1. Water/Electrolyte Balance Table

    One would think that with only two components to consider - water and electrolytes - the solutions to stay in balance would be fairly simple. Unfortunately, the situation is actually complex. more »

  2. Sodium and Dehydration

    King knows that even experienced runners sometimes don't practice common sense guidelines - even if they're aware of the potential dangers. Therefore, with the ultra-marathon season in full swing and temperatures rising as summer approaches, consider King's gospel of sodium and hydration. more »

  3. Over-hydration - Too much of a good thing?

    Little has been made of this problem in the past, but now we know that over-hydration can cause very serious problems. Witness the woman in California who died after a contest to see who could drink the most water without urination, and the death of a female runner at the 2002 Boston marathon due to over-hydration. more »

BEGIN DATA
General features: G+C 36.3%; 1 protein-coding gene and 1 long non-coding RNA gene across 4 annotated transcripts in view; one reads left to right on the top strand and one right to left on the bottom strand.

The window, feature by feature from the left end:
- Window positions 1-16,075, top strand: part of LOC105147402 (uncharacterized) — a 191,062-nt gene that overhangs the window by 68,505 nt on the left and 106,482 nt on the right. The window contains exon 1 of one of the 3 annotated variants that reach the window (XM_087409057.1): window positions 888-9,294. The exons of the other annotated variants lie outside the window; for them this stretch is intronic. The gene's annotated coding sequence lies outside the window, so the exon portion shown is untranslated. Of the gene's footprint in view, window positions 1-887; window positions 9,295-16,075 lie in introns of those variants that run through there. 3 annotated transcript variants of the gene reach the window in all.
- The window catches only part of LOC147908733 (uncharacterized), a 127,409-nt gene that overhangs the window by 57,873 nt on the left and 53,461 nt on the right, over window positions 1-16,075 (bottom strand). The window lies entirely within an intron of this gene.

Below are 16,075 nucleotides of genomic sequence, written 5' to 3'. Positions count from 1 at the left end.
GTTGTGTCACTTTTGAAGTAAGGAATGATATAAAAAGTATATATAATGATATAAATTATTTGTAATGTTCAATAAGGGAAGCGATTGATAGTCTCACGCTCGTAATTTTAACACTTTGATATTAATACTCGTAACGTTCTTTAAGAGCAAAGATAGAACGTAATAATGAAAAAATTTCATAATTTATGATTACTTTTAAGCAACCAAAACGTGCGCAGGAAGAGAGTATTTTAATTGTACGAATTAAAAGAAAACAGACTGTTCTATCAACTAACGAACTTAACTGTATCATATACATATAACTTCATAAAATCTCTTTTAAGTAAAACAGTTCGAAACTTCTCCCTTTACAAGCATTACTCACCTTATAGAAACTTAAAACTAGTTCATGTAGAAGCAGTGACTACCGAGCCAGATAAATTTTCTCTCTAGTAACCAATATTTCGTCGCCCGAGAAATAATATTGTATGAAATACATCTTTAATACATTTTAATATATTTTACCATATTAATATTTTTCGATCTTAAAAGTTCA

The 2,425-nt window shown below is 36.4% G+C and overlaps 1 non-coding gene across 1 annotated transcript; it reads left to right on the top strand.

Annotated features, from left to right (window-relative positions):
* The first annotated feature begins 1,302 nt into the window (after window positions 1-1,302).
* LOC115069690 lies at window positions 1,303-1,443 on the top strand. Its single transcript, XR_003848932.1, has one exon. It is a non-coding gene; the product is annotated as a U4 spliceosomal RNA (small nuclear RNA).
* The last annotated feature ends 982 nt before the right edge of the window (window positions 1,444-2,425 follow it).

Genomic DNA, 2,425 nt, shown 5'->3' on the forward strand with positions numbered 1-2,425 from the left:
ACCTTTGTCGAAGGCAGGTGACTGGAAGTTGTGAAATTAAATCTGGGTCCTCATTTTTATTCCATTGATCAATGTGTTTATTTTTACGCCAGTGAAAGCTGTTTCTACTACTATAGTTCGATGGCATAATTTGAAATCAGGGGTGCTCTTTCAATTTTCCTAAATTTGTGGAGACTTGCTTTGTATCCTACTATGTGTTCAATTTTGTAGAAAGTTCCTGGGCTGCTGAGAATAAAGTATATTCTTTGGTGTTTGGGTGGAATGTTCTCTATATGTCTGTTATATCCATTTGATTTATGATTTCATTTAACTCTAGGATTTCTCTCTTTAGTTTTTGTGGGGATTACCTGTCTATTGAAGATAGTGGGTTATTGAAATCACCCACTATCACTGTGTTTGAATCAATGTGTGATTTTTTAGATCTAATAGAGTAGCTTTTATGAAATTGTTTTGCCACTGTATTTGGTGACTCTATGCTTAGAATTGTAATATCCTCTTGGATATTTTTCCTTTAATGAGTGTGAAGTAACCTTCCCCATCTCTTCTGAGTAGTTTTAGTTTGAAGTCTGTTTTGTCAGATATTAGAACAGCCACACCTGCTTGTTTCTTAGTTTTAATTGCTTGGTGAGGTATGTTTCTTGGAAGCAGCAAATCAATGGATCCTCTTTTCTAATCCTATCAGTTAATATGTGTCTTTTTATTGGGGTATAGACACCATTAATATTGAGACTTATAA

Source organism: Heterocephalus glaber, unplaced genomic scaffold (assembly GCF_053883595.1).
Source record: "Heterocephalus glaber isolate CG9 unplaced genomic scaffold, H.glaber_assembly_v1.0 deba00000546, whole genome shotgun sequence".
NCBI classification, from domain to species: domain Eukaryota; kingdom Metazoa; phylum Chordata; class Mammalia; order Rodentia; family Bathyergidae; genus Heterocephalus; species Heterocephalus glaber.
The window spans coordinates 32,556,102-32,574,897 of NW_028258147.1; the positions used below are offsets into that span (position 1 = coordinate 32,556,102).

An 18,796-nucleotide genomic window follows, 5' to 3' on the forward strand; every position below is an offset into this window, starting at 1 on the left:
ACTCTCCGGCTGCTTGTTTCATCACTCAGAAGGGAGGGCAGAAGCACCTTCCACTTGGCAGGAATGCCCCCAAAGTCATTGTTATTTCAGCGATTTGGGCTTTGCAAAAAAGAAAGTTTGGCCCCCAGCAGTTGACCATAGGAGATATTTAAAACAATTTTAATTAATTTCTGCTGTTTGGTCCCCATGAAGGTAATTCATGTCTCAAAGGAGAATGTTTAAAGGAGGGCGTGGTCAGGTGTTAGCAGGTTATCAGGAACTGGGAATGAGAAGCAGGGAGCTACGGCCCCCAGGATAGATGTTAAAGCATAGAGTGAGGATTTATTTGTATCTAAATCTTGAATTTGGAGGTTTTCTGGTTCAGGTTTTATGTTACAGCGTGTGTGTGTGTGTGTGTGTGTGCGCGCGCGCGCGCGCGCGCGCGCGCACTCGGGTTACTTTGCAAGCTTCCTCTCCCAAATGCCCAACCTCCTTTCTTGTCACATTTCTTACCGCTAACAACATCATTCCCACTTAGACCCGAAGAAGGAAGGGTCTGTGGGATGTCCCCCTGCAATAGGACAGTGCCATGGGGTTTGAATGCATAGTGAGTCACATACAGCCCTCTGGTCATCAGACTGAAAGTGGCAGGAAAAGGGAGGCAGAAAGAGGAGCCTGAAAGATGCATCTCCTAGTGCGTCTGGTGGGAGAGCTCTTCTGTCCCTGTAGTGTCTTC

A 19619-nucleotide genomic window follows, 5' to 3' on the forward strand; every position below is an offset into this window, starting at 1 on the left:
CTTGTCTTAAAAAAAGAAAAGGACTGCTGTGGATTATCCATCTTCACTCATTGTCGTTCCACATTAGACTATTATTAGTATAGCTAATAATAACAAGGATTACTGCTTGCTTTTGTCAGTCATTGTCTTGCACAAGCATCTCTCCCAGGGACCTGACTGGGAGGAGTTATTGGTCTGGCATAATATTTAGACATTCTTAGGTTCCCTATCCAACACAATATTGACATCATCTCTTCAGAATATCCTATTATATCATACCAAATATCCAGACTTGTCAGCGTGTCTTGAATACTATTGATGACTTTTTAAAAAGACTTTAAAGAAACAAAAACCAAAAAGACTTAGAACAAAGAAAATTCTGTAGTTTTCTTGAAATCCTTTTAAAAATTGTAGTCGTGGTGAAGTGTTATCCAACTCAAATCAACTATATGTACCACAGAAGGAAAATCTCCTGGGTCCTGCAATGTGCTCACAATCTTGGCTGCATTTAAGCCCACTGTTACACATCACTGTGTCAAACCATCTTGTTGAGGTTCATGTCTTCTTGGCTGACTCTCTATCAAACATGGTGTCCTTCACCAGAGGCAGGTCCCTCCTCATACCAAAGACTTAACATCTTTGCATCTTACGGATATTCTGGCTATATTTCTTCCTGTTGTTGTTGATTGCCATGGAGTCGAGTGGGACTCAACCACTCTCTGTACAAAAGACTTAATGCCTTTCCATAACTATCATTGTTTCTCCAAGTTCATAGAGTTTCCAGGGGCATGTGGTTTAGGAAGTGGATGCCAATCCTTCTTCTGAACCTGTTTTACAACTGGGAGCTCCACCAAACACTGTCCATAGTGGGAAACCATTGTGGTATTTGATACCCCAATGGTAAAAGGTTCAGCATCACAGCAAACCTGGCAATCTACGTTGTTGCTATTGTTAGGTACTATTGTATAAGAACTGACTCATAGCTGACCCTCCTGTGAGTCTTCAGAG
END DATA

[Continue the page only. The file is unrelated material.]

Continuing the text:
4. Fighting Nausea Demons in an Ultra

    Having found solutions for energy and electrolyte maintenance during a run, I wanted to study the nausea that we often see in ultras. If we can understand and solve that problem, we will have come a long way to making our events more successful, and enjoyable. more »

  5. Endocrine System Depletion

    When ultrarunners think of running-related injuries, they usually think of conditions affecting the musculoskeletal system: the bones, the muscles, and the joints. Ultrarunning however, is strenuous on other parts of the body as well, and can lead to deficiencies in immune function, disturbances in the basic senses, or problems in responding to everyday stress. more »

  6. Blisters, Black Toenails and Sodium

    The layman thinks it is hard to run an ultra because of the great distances involved - I get tired just driving that far. Yet foot problems and stomach woes are more threatening to the ultra runner than covering a lot of miles. more »